Speaking at yesterday's Lindsay Hassett Club lunch in Melbourne, the 36-year-old indicated the door wasn't shut on a comeback to international one-day cricket.
"It's a fantastic form of the game and I have thoroughly enjoyed my career in one-day cricket," Warne said.
"If they start to perform poorly, then maybe I might come out, but at this stage I'm retired."
It was enough to serve notice to national selectors, including former Australia fast bowler Merv Hughes, who sat with Warne yesterday, that a World Cup campaign in the Caribbean may be the perfect swan song to his career.
Warne said the ICC Super Series was a wonderful initiative and encouraged the concept to become a permanent fixture on the calendar.
"It would have been nice to play this series," Warne said. "The side they've got at the moment has been doing a good job and (Australia) selectors are trying a few different people."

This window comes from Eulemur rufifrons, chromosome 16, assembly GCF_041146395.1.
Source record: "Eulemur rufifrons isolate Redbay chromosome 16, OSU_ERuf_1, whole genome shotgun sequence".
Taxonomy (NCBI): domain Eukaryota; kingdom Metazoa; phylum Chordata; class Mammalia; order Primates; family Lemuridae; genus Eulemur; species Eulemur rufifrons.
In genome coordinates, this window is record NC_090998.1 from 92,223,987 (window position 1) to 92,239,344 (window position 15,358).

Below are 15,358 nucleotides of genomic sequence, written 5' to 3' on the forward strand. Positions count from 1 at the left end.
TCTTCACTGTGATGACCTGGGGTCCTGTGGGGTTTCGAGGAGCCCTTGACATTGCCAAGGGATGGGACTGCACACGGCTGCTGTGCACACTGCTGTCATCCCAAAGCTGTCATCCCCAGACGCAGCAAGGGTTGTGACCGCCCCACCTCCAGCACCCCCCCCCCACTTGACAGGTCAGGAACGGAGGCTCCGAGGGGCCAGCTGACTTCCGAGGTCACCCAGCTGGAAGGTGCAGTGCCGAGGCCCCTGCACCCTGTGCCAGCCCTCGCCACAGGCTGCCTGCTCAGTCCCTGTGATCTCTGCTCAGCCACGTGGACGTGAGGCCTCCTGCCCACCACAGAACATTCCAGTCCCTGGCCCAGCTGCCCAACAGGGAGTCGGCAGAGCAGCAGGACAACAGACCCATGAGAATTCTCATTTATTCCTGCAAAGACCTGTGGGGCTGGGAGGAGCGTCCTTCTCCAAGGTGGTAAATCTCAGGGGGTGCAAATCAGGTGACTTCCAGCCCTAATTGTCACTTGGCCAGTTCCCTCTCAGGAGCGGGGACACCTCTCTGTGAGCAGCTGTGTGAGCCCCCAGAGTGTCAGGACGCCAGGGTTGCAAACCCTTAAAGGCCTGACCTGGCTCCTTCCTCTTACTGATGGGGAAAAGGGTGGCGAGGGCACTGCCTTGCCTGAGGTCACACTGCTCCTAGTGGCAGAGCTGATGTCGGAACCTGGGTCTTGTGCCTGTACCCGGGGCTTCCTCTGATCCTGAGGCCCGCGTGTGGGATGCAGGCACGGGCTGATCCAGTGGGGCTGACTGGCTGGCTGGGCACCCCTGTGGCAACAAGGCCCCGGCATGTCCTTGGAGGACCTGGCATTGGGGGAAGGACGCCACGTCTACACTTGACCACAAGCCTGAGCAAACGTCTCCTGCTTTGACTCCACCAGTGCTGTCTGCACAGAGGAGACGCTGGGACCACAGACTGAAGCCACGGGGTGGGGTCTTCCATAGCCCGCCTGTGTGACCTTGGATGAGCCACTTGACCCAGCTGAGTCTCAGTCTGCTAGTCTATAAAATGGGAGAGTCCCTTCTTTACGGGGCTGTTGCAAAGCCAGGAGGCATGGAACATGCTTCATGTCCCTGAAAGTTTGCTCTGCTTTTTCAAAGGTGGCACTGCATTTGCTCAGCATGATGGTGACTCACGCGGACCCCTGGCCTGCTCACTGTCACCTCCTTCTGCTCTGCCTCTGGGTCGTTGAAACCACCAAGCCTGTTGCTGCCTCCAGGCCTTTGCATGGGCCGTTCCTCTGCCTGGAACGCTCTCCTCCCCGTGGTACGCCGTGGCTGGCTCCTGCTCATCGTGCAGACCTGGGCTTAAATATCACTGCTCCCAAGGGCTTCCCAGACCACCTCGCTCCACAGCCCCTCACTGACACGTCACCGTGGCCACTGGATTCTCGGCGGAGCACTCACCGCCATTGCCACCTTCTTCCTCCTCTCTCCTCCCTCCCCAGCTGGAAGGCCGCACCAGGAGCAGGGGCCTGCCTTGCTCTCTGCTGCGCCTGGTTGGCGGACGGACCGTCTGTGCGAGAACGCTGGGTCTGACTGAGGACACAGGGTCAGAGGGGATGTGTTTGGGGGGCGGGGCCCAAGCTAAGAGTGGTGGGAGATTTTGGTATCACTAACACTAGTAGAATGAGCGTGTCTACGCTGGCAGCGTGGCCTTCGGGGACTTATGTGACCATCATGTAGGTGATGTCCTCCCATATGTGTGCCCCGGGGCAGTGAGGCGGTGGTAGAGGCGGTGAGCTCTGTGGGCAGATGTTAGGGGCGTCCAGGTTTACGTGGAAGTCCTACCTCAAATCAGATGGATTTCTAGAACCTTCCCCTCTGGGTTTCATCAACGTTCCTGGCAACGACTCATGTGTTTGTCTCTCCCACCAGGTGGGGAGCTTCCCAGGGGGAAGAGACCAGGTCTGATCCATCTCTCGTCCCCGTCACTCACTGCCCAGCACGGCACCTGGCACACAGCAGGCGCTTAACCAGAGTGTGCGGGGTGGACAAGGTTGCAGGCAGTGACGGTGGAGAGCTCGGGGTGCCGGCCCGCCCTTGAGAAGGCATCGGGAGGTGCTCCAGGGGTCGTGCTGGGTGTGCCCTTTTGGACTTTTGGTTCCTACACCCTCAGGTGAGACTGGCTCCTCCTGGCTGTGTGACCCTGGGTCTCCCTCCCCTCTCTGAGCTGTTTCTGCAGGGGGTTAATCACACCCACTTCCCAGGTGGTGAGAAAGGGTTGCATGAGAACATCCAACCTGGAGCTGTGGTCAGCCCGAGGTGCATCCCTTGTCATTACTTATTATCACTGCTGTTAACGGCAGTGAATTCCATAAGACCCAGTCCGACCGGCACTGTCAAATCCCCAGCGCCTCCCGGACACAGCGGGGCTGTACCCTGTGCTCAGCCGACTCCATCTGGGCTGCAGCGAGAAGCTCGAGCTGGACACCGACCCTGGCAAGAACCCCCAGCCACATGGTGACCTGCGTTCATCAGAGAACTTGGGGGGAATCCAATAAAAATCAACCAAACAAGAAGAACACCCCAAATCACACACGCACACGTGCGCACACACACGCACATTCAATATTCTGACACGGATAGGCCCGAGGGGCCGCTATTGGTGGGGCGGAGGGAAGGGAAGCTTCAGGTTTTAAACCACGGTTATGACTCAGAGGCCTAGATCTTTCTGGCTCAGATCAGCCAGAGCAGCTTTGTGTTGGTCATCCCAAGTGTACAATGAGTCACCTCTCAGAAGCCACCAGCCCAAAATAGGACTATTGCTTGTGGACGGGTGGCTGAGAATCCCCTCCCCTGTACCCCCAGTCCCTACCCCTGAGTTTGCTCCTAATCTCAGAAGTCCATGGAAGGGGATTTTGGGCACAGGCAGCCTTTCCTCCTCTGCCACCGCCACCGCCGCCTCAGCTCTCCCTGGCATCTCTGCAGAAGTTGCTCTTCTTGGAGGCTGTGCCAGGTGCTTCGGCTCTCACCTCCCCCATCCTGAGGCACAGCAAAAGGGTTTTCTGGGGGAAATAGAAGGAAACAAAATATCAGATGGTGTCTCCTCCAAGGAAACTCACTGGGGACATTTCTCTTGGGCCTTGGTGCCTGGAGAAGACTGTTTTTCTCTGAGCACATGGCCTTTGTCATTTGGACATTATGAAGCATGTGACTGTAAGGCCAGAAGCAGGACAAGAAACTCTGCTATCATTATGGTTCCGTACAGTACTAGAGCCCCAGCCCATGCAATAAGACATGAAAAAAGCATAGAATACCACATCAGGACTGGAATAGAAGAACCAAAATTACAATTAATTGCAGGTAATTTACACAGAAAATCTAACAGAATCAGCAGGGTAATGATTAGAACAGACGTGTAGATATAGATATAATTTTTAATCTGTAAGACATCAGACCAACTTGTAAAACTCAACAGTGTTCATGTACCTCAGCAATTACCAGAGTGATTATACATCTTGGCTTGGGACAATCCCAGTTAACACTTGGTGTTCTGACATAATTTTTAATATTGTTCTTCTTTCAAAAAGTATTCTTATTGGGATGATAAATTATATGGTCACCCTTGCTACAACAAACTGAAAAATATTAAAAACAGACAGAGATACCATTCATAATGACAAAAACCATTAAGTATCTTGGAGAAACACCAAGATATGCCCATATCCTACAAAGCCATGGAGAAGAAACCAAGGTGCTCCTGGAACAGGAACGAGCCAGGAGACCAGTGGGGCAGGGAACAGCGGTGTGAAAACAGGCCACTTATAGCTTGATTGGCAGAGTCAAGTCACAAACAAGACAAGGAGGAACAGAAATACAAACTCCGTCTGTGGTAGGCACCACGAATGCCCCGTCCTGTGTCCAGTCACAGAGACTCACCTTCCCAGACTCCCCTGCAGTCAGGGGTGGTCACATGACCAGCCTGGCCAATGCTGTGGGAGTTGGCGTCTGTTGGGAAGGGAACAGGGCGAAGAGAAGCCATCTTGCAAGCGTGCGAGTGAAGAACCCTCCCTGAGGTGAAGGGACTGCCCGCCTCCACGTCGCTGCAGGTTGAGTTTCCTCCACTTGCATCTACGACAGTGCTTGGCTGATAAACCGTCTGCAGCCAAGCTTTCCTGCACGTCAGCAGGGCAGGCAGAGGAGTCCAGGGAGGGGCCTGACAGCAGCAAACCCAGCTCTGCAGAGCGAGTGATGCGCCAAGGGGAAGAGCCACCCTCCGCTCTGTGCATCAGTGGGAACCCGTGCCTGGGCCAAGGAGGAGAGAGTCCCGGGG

Warne's absence from the one-day side has given Victorian teammate Cameron White a golden opportunity.
White was called into the Australia squad on Monday to replace the injured Brad Hogg. "Whitey is a good young cricketer," Warne said.
"He's very dangerous with the bat and his leg spinners are very good. I'm sure he'll do himself and Australia proud."
Warne also poured cold water on rumours in England that he would not be returning to county cricket with Hampshire.
"Something, somewhere has been misinterpreted," he wrote in his column for The Times.
"I'm signed up for another three years and as long as I stay fit enough I will honour the contract. It will take something like a broken leg to stop me returning in 2006."